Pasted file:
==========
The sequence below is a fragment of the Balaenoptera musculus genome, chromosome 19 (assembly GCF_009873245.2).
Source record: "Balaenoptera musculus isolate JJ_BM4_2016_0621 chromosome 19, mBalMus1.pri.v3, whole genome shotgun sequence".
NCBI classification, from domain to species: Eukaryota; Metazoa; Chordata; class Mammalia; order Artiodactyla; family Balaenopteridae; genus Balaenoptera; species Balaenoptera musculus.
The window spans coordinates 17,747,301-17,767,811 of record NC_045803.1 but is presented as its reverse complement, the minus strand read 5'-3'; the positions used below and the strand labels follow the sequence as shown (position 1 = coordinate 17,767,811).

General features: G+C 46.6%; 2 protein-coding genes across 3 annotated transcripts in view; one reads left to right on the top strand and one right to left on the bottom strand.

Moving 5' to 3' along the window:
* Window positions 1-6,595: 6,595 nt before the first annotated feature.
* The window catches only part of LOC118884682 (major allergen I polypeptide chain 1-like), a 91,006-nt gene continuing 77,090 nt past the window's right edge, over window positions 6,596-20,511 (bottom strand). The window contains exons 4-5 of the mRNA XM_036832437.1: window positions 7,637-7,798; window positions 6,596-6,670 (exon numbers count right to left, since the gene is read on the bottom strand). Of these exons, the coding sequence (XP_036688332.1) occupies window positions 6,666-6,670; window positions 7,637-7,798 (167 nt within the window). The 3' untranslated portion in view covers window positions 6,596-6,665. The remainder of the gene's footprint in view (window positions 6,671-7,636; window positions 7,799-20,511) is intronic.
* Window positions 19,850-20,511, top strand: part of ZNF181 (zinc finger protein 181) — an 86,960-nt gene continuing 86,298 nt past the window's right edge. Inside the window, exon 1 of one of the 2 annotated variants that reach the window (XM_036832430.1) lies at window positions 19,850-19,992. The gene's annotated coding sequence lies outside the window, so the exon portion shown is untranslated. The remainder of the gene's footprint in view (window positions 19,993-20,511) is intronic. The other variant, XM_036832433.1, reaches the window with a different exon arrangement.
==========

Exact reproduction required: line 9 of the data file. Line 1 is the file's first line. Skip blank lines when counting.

* Window positions 19,850-20,511, top strand: part of ZNF181 (zinc finger protein 181) — an 86,960-nt gene continuing 86,298 nt past the window's right edge. Inside the window, exon 1 of one of the 2 annotated variants that reach the window (XM_036832430.1) lies at window positions 19,850-19,992. The gene's annotated coding sequence lies outside the window, so the exon portion shown is untranslated. The remainder of the gene's footprint in view (window positions 19,993-20,511) is intronic. The other variant, XM_036832433.1, reaches the window with a different exon arrangement.